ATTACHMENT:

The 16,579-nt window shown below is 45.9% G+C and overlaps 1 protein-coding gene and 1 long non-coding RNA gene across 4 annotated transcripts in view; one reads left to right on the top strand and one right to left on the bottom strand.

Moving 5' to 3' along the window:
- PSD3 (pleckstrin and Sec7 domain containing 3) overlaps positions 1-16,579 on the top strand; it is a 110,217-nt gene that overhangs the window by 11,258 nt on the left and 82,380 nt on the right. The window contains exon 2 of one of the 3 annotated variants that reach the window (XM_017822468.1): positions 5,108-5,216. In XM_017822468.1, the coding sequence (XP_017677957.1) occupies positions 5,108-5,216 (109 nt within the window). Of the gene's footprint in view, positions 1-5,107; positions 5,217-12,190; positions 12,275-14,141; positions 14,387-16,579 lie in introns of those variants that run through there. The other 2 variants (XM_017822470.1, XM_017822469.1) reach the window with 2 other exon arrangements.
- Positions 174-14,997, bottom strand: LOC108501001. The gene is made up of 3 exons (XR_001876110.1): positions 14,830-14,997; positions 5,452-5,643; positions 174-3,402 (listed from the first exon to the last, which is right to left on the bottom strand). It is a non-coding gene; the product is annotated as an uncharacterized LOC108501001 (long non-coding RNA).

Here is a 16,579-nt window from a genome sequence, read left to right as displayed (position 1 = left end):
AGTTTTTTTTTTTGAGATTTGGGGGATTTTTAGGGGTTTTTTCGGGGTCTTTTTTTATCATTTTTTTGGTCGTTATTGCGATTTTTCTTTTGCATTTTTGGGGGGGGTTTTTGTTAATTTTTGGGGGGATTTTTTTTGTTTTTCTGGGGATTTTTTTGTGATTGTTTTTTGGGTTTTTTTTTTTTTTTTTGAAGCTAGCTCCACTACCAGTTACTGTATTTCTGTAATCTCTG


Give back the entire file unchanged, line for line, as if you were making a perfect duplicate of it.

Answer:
The 16,579-nt window shown below is 45.9% G+C and overlaps 1 protein-coding gene and 1 long non-coding RNA gene across 4 annotated transcripts in view; one reads left to right on the top strand and one right to left on the bottom strand.

Moving 5' to 3' along the window:
- PSD3 (pleckstrin and Sec7 domain containing 3) overlaps positions 1-16,579 on the top strand; it is a 110,217-nt gene that overhangs the window by 11,258 nt on the left and 82,380 nt on the right. The window contains exon 2 of one of the 3 annotated variants that reach the window (XM_017822468.1): positions 5,108-5,216. In XM_017822468.1, the coding sequence (XP_017677957.1) occupies positions 5,108-5,216 (109 nt within the window). Of the gene's footprint in view, positions 1-5,107; positions 5,217-12,190; positions 12,275-14,141; positions 14,387-16,579 lie in introns of those variants that run through there. The other 2 variants (XM_017822470.1, XM_017822469.1) reach the window with 2 other exon arrangements.
- Positions 174-14,997, bottom strand: LOC108501001. The gene is made up of 3 exons (XR_001876110.1): positions 14,830-14,997; positions 5,452-5,643; positions 174-3,402 (listed from the first exon to the last, which is right to left on the bottom strand). It is a non-coding gene; the product is annotated as an uncharacterized LOC108501001 (long non-coding RNA).

Here is a 16,579-nt window from a genome sequence, read left to right as displayed (position 1 = left end):
AGTTTTTTTTTTTGAGATTTGGGGGATTTTTAGGGGTTTTTTCGGGGTCTTTTTTTATCATTTTTTTGGTCGTTATTGCGATTTTTCTTTTGCATTTTTGGGGGGGGTTTTTGTTAATTTTTGGGGGGATTTTTTTTGTTTTTCTGGGGATTTTTTTGTGATTGTTTTTTGGGTTTTTTTTTTTTTTTTTGAAGCTAGCTCCACTACCAGTTACTGTATTTCTGTAATCTCTG